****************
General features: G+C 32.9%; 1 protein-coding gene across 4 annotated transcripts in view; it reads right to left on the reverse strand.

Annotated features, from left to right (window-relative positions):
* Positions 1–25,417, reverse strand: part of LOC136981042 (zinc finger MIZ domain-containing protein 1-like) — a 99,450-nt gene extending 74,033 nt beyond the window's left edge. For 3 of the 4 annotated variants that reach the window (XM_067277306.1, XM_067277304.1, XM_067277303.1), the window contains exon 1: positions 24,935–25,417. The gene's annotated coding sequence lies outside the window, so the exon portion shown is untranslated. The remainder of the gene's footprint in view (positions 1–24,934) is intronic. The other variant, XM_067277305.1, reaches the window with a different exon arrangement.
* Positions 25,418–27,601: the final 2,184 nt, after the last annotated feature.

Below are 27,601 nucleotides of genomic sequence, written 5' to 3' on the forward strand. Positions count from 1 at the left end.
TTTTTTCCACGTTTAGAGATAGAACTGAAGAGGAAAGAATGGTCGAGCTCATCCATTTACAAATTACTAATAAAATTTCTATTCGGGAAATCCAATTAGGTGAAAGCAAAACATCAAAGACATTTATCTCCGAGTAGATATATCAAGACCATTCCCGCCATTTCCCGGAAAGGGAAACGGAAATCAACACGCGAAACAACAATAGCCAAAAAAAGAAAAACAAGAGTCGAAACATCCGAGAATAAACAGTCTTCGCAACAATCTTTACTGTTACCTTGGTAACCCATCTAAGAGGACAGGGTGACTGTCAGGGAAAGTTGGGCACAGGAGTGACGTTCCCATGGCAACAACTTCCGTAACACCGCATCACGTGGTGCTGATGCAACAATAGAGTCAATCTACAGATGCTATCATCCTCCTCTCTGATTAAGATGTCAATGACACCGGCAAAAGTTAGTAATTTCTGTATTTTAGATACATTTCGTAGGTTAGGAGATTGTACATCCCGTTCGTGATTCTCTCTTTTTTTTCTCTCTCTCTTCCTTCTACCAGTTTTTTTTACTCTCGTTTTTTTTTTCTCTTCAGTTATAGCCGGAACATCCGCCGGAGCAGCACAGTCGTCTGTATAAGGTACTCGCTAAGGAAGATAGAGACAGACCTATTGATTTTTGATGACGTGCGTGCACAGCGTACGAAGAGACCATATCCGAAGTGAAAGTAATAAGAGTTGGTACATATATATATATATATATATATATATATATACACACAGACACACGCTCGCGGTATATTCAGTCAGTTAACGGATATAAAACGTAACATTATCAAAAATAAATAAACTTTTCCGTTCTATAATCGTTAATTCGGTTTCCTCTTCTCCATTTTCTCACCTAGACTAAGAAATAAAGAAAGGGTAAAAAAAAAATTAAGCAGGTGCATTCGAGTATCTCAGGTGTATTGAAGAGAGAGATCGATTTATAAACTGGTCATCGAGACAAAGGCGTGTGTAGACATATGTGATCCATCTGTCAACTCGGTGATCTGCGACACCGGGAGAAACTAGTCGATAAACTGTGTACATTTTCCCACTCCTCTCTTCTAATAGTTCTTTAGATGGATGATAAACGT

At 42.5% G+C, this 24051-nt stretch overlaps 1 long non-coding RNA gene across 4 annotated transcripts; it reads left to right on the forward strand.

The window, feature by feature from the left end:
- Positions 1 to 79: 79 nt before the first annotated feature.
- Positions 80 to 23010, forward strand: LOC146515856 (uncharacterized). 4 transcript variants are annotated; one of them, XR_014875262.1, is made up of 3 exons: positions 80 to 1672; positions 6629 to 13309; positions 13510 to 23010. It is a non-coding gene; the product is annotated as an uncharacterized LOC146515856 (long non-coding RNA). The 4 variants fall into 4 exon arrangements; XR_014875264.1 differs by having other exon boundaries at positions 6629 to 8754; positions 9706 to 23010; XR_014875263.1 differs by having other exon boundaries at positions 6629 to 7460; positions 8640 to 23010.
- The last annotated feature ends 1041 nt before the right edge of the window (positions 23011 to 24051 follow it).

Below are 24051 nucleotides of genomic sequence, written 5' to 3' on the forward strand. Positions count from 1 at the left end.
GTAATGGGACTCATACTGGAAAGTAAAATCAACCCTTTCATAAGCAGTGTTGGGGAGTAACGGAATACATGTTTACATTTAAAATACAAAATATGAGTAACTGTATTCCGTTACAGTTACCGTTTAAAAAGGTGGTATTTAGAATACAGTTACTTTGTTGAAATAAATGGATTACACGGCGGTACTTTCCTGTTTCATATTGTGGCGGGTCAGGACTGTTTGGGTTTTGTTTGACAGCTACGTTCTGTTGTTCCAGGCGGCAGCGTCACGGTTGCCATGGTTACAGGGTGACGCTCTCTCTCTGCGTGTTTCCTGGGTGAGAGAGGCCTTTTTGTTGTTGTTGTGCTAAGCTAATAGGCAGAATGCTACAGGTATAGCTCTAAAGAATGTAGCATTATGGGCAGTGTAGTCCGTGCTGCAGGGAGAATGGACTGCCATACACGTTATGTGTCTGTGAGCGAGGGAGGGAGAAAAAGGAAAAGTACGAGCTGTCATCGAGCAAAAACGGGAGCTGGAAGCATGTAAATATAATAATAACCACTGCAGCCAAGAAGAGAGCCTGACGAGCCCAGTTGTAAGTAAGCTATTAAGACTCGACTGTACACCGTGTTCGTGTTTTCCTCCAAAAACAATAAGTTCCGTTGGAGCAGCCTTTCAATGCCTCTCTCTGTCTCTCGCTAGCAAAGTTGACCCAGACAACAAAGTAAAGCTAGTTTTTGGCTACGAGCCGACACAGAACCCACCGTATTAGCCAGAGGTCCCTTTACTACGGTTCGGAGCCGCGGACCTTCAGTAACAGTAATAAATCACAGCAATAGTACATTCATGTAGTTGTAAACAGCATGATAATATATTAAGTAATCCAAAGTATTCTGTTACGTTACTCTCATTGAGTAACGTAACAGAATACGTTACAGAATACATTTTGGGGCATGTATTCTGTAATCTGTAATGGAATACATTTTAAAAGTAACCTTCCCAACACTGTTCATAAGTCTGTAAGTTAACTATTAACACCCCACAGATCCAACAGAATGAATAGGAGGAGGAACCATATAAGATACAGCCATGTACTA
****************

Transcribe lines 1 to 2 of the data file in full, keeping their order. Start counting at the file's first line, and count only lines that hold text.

General features: G+C 32.9%; 1 protein-coding gene across 4 annotated transcripts in view; it reads right to left on the reverse strand.

Annotated features, from left to right (window-relative positions):